Welcome Visitor
Today is Monday, December 5, 2016
LIVING WELL: Effectiveness of epidural steroids questioned

 Related Articles
Email Print
Recent news involving the deaths of dozens of patients from spinal meningitis resulting from epidural injections has brought this treatment option to the forefront of medical news.  

Many patients have received epidural steroid injections for spinal conditions, including sciatica, in the past few years. The procedure is widely practiced.

Recently hundreds of patients became ill or died as a result of receiving epidural injection of a steroid drug that was contaminated.  

The Centers for Disease Control have reported more than 450 cases of fungal spinal meningitis and dozens of deaths resulting from the use of tainted medication. The number of cases and death toll is certain to rise in coming months.

Investigation has revealed that the steroids used in the fatal injections originated from what has been called a sub-standard compounding pharmacy that supplied multiple clinics in at least 19 states including Tennessee.

The medication was contaminated with a fungus apparently as a result of inappropriate manufacturing procedures. As a result of this alleged failure to maintain proper conditions, many of the patients that don’t die could endure a lifetime of medical complications.

This news story has brought attention to bear on the procedure of epidural steroid injections.

The question has been raised as to whether it is beneficial enough to merit the risk of possible complications.

The procedure of epidural steroid injection has been practiced for decades. Although the news of the unfortunate patients that received the tainted drugs is alarming, the number involved is a tiny fraction of the people that have safely received the treatment.

Yet, some doctors are beginning to question whether the procedure should continue to enjoy such wide popularity.

According to an article published earlier this week (Nov. 13) in Annals of Internal Medicine, the short-term benefit of epidural injection of steroids for sciatica was minimal, and there was no significant long-term benefit for either lower back pain or sciatica.

Other research efforts have found similar outcomes.  

Although the heartbreaking stories of the patients that died of fungal meningitis related to the epidural steroid injections involving the drugs manufactured by the Massachusetts compounding pharmacy represent the isolated failure of a particular company to provide a safe product, there are other risks to be considered.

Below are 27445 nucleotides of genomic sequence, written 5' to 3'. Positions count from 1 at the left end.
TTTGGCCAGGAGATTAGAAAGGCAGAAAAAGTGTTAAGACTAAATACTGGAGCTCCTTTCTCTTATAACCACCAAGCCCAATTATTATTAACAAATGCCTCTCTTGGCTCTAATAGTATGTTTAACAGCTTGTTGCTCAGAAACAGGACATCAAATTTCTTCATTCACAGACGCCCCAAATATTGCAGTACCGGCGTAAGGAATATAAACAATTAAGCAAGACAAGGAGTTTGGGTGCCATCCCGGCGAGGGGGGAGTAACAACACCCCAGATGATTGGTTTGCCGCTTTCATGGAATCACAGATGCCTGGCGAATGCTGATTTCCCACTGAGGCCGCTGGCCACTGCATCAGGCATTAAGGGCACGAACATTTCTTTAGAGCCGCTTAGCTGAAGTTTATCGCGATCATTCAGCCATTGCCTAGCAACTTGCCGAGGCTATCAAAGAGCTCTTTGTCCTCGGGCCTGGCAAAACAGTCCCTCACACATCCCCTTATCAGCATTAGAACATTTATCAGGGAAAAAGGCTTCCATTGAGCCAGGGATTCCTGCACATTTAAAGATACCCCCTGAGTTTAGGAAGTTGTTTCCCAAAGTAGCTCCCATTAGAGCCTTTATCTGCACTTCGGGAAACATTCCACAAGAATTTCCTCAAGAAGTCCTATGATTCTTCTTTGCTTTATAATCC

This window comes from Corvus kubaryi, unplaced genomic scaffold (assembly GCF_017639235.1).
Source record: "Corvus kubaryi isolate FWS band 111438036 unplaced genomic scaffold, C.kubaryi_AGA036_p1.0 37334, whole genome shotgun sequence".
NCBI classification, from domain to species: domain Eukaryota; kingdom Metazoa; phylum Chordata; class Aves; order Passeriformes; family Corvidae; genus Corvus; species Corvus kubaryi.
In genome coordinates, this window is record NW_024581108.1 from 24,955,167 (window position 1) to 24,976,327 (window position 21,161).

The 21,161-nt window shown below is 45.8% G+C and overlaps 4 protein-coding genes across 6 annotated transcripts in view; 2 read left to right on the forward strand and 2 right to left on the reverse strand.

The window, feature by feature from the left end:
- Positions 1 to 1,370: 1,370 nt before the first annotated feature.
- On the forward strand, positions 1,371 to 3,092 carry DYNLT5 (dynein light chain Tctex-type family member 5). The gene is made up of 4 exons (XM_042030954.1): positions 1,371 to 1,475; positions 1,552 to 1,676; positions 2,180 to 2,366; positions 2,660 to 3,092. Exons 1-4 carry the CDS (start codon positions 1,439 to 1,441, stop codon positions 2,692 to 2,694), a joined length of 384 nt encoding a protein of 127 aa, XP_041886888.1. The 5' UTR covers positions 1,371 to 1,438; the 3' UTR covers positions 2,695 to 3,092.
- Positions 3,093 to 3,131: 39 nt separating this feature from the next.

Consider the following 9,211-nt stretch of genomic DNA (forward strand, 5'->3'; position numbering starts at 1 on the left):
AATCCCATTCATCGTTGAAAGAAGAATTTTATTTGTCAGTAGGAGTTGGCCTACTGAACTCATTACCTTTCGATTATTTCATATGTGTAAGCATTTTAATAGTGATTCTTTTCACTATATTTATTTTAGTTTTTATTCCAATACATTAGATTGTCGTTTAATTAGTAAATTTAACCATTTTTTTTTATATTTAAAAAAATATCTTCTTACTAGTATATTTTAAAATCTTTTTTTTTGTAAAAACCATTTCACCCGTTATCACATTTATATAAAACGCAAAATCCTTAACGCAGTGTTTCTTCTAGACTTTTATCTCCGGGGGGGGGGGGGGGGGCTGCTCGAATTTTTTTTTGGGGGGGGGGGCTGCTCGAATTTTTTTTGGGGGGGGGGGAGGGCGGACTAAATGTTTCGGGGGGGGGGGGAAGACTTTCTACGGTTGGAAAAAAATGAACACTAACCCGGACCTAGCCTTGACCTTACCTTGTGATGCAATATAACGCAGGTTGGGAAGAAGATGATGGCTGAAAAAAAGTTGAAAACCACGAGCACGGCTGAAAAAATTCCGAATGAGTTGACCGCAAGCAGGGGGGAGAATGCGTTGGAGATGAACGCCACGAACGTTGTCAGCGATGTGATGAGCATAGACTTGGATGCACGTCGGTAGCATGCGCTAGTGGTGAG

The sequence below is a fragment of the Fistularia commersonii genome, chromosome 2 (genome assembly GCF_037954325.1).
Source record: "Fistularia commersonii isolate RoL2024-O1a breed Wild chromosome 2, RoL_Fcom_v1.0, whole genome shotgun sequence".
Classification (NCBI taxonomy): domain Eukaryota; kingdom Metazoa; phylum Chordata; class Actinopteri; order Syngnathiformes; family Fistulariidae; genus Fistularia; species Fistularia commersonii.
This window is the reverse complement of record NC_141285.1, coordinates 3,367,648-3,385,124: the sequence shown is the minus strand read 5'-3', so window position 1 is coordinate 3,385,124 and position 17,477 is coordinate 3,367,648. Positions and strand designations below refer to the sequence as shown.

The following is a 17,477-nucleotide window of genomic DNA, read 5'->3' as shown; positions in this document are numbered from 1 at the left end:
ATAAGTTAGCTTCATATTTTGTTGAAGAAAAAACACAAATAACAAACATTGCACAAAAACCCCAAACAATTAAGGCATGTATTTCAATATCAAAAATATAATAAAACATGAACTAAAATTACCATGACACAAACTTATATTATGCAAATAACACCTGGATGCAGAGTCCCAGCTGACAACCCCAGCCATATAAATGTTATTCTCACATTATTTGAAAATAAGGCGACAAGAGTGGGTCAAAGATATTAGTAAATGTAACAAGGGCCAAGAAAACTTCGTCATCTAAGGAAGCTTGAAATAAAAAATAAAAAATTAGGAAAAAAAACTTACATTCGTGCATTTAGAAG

Known risks of epidural steroid injections although rare can include infection, nerve damage and accidental puncture of the spinal dura.

According to an article published in 2011 by Stephen E. Abram, MD, and Quinn H. Hogan, MD, both anesthesiology professors at The Medical College of Wisconsin in Madison, Wisconsin, “The most likely causes of spinal cord injury following epidural steroid injection are epidural bleeding, epidural abscess, direct spinal cord trauma, and embolization of particulate matter into the arterial supply of the cord.”

The authors went on to point out that, “There is little evidence that they (epidural steroid injections) reduce the need for spine surgery or that they improve long-term outcomes.”

 Although there have been successful outcomes for patients undergoing the procedure, the risks are considered by some doctors to outweigh the potential benefits.

Although generally regarded as safe the procedure involves placing a needle within millimeters of the delicate spinal tissues. The steroid is injected into the miniscule space between the interior of the bony structure surrounding the spinal nerves and the outer covering of the nerves (dura).  

In some cases patients will feel immediate relief. In others they will receive no benefit. If partial relief is obtained a second and possibly third injection may be done a few weeks later. Generally doctors recommend no more than three epidural injections be administered within six months time due to concerns about side effects.

 There is no universally successful treatment for lower back pain and complications such as sciatica. The spine is such a complicated biomechanical structural system that each individual patient has the potential to respond to any treatment in a widely variable way. The delicacy of the neurological tissues involved mandates a conservative approach in most cases.
Tagged under  Health Care, Living Well, Mark Kestner, Medicine, Steroids, Voices

Powered by Bondware
News Publishing Software

The browser you are using is outdated!

You may not be getting all you can out of your browsing experience
and may be open to security risks!

Consider upgrading to the latest version of your browser or choose on below: